Her sentencing of Imran Awan seems to fit the political pattern of other recent rulings, which have included ordering that the U.S. provide abortions to two illegal minors, Ignoring the vast array of evidence that Imran Awan has been running extremely shady operations, and seeming to swallow his lawyer’s story that Awan’s greatest concern is getting to Pakistan so he can build a women’s shelter, dovetails nicely with the form of political bias Chutkan has shown in some other decisions.
And it’s important to recall that Imran Awan’s lawyer, Chris Gowen, is a former aide to Hillary Clinton. It’s also significant that Boies Schiller, Chutkan’s former firm, represented Huma Abedin in the Hillary-emails case. (See Daily Caller link above.)
But there’s still more to it. Oddly enough, Judge Chutkan is now presiding over the federal case being brought against alleged Russian spy Maria Butina. The Butina case made the news recently when Chutkan indicated she might impose a gag order on Butina’s counsel to prevent a robust media campaign by the defense.
This judicial move may or may not be over the line or unusual. At the very least, however, it is a restriction on the defense, in a decidedly murky case. As far as the public can discern, Butina is accused of being a spy — or perhaps an agent of influence — because she met people and arranged forum discussions relating to gun rights. The brief against her amounts to far less than what was alleged against possible Soviet agents in the 1940s and 1950s. There is no suggestion so far that Butina compromised employees of the U.S. government, for example, or wormed her way into a position of influence over policy in any key, highly leverageable American institution, such as government, the academy, or a major media company.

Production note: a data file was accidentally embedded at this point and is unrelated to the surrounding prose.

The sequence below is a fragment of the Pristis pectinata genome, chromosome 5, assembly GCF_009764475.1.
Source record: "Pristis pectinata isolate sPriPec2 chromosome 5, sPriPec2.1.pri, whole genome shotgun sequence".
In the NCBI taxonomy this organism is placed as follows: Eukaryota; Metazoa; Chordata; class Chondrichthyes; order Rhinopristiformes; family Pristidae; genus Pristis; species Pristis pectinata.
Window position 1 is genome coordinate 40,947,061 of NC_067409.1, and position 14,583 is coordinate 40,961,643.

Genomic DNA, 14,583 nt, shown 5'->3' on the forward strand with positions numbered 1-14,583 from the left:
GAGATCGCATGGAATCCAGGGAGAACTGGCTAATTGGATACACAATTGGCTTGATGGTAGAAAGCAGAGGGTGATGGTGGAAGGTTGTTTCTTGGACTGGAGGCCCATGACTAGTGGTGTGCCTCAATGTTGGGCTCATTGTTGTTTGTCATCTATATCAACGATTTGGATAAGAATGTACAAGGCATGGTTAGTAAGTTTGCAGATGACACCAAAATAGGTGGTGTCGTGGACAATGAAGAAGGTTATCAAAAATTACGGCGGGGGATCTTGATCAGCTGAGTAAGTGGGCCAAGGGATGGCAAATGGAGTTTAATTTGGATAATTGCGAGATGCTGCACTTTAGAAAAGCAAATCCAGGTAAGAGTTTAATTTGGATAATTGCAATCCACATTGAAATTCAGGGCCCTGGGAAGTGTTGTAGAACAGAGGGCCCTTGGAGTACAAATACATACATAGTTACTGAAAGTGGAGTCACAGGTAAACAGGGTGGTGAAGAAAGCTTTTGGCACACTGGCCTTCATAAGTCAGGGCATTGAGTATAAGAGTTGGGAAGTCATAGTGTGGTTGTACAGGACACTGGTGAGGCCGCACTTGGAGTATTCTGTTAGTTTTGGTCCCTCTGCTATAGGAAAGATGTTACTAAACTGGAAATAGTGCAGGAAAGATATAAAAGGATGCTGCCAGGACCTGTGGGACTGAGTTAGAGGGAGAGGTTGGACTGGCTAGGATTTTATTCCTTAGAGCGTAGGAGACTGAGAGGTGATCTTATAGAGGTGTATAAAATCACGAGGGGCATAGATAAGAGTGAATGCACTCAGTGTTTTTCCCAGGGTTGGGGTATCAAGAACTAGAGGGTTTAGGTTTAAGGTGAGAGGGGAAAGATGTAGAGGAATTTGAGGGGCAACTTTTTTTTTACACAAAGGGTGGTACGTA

Sixty or seventy years ago, many Democrats indignantly rejected the idea that Russians, and their American associates, who had in fact done exactly such things were engaged in spying or being agents of influence. Yet now, on a thinner pretext, Democrats are satisfied to see Butina in court defending against accusations of being a “spy.”
Maybe she is one — in which case a lot of people who sincerely believed in the Soviet spy cases from 70 years ago are being vindicated as we speak.
But the point of interest here is that, yet again, Judge Chutkan has caught an especially significant case, and one whose outcome seems peculiarly important to a particular political narrative. It’s worth noting that restricting the options of Butina’s defense would serve that narrative, by preventing the defense from framing Butina’s case in alternative terms for the public.
Judicial branch shuffle
Beyond these circumstances, there’s a unique feature of Chutkan’s accession to the federal bench, which may or may not have significance. She was appointed, via a nomination in 2013, as essentially an “extra” judge on the D.C. District Court. The conditions for Chutkan’s appointment were so rare that even veteran court-watchers had to have the situation explained to them.
The short version is that since 1939, there has existed an element of the federal judiciary called the Administrative Office of the United States Courts, which — as the name suggests — handles a variety of administrative matters for the entire branch. The Chief Justice of the Supreme Court appoints a director of this office (who need not be, and has not always been, a federal judge. Some are lawyers from other backgrounds).